Forage Report – May 30, 2013

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First-cut dairy haylage is underway in southern Ontario as the weather allows. Yields are quite variable. With the cooler weather, grass maturity is more advanced relative to alfalfa.  Frost damage to alfalfa seems to be minimal. With some below average yields, low carryover inventories, and high hay prices, forage supplies will likely continue to be tight. Paying attention to forage management and boosting forage yields is important. Research shows that applying liquid manure immediately after alfalfa haylage harvest improves both yield and forage quality. (Manure Applied To Forages Has Value http://fieldcropnews.com/2013/05/7189/)

Although respiration, harvest, fermentation, storage and spoilage losses are largely invisible, they are very real and very costly. Rapid wilting with wide swaths minimize respiration losses. (Wide Swath Haylage http://fieldcropnews.com/?p=7181)  With tight forage supplies, and high land and forage costs, reducing fermentation dry matter losses (shrink) and improving bunklife and forage quality by using a proven haylage inoculant easily pays for itself. (Silage Inoculants http://fieldcropnews.com/?p=7159)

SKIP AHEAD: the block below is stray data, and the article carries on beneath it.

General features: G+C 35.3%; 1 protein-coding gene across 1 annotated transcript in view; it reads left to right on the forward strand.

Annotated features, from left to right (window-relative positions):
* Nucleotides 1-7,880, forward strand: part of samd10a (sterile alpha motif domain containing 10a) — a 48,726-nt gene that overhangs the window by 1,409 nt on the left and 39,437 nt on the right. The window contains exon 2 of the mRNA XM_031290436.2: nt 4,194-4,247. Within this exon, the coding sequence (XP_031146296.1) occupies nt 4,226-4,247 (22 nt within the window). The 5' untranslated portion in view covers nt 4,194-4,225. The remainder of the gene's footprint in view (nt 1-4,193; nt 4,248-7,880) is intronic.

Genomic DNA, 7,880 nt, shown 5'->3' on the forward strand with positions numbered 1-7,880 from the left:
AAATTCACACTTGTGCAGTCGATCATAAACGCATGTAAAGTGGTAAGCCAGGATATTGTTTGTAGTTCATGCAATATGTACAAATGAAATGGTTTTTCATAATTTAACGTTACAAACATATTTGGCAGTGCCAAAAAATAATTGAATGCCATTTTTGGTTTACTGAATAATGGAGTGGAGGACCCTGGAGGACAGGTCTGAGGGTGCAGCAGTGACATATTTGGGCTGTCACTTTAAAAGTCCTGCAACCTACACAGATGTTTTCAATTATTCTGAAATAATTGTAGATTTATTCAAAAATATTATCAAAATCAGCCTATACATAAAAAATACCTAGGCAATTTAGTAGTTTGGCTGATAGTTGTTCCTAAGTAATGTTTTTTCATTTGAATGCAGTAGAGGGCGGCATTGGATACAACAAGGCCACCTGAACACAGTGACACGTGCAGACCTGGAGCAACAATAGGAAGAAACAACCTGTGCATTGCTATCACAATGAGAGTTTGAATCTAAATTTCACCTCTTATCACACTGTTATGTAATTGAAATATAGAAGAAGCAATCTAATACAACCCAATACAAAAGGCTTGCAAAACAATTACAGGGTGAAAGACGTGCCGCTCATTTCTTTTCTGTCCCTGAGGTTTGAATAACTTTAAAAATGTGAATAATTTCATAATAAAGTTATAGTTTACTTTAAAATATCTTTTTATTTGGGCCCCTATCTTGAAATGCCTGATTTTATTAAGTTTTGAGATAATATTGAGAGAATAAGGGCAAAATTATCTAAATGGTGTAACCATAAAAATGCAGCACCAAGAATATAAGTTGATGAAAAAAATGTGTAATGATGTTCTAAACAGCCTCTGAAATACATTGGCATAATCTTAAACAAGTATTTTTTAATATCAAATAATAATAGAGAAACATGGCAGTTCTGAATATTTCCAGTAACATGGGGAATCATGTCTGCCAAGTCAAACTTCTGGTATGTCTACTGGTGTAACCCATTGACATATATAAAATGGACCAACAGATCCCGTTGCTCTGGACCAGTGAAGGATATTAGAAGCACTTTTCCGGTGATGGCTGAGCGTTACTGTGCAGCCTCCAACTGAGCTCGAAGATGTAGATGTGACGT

Fill, pack, cover and seal horizontal silos quickly to keep then anaerobic. Pack in thin layers less than 6 inches for high silage density. Fast delivery to the silo is desired, but means using bigger or more packing tractors to increase packing time per tonne. Cover with an oxygen-barrier film and silage grade (UV protection) 6-mil plastic in contact with the haylage to keep air from moving under the plastic. Avoid rainwater draining off the plastic down the wall into the silage to avoid nutrient leaching and butyric acid in the bottom and corners of the silo. (Packing & Covering Bunker Silos http://fieldcropnews.com/?p=7155)

Alfalfa weevil larvae are being reported in in the south-west, but haylage harvest is underway. If you are more than 10 days away from when you would like to harvest, scout your alfalfa to determine if alfalfa weevil is above economic threshold levels. (Alfalfa Weevil http://fieldcropnews.com/?p=3108 )

Seeding sorghum and sorghum-sudangrass to supplement forage supplies is now underway. These warm season annuals can yield well well with good agronomics and harvest management. (Forage Sorghum-Sudan Grass http://www.omafra.gov.on.ca/english/crops/facts/98-043.htm